Jupiter was struck by a celestial object. In the video above, a small blip of light can be seen on the right side of the planet.
It may look insignificant, but the resulting explosion was unusually powerful. As Phil Plait of Bad Astronomy reports, the collision occurred on March 17, but confirmation of the event only emerged this week. An amateur Austrian astronomer used a 20-centimeter telescope to chronicle the unexpected event, but it could’ve been some kind of visual artifact. Plait explains:
“On average (and ignoring orbital velocity), an object will hit Jupiter with roughly five times the velocity it hits Earth, so the impact energy is 25 times as high. The asteroid that burned up over Chelyabinsk, Russia, in 2013 was 19 meters across, and it exploded with the energy of 500,000 tons of TNT. Now multiply that by 25, and you can see how it doesn’t take all that big a rock to hit Jupiter for us to be able to see it from Earth.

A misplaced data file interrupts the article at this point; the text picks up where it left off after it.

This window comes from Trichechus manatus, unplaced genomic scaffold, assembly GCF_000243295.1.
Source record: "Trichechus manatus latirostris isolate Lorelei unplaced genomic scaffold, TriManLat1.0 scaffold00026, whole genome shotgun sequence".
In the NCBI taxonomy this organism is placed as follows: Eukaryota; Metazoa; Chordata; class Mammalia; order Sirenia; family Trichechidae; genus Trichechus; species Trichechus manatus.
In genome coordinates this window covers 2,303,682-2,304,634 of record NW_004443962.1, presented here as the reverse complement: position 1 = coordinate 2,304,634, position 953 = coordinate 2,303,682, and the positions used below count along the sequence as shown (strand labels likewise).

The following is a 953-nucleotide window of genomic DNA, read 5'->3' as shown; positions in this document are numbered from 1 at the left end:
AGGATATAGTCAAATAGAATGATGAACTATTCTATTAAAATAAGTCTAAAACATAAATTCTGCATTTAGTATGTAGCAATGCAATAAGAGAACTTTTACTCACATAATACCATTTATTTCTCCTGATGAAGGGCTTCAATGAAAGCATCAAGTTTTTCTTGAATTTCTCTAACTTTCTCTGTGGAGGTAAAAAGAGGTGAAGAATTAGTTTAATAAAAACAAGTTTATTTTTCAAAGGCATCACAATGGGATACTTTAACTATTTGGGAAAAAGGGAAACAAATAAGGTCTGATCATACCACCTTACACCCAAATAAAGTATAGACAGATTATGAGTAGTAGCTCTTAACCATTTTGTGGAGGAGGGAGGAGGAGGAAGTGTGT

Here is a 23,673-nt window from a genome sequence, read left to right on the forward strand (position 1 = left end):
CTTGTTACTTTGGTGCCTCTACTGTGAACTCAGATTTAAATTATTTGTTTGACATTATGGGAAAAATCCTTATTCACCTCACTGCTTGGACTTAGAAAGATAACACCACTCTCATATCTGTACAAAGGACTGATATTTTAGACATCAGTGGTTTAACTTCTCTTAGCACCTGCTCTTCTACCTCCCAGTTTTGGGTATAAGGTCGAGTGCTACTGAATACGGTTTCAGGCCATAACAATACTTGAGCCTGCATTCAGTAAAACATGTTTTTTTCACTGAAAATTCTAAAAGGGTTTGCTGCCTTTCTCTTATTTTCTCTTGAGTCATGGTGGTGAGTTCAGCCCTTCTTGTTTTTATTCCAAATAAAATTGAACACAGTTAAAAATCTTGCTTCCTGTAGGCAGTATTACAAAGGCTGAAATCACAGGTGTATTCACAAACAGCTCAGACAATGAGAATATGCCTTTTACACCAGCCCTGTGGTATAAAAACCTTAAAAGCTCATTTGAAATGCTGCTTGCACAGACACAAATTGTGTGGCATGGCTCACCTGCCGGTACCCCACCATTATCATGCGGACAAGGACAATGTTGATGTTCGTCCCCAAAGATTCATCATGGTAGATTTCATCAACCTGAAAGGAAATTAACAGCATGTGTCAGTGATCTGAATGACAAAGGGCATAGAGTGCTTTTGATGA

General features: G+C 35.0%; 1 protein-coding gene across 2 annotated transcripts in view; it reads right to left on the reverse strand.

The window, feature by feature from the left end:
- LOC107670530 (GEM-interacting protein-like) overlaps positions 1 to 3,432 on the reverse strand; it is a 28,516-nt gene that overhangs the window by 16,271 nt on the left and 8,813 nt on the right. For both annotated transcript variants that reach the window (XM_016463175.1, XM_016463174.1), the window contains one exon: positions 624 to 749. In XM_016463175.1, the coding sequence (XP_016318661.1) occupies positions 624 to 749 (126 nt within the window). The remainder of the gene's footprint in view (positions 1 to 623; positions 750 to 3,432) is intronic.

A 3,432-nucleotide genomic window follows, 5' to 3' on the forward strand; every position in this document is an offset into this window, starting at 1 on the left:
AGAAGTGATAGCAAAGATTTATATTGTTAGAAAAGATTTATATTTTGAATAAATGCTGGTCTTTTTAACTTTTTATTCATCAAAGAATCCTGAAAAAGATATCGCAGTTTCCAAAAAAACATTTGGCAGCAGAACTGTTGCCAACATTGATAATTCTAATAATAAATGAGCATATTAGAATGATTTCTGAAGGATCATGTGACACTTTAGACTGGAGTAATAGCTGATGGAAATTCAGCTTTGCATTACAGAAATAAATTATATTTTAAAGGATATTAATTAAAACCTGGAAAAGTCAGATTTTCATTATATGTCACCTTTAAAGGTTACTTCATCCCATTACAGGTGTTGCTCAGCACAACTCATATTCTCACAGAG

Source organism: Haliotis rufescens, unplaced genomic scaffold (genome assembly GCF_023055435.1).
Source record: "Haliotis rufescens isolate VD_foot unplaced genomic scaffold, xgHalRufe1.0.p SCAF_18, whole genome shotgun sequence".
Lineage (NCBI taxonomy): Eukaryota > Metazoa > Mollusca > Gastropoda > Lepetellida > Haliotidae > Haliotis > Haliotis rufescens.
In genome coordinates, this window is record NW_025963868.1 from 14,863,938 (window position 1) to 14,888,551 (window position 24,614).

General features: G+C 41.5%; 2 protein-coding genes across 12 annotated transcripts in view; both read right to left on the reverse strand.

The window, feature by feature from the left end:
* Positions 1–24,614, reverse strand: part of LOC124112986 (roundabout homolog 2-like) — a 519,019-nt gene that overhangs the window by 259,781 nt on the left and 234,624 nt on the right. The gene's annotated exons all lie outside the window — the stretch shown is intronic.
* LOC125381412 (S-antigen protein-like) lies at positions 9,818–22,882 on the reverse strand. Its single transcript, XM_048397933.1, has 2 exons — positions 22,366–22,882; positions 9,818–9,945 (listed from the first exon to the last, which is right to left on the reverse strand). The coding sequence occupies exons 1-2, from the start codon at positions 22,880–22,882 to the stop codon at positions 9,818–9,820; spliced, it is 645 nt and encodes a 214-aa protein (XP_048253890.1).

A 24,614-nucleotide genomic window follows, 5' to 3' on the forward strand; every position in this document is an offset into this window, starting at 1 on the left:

“At these huge speeds, hitting the atmosphere is like slamming into a wall. A lot of people get understandably confused how an asteroid can explode due to air, but the pressures involved as it rams through the atmosphere at these speeds are ridiculously huge.”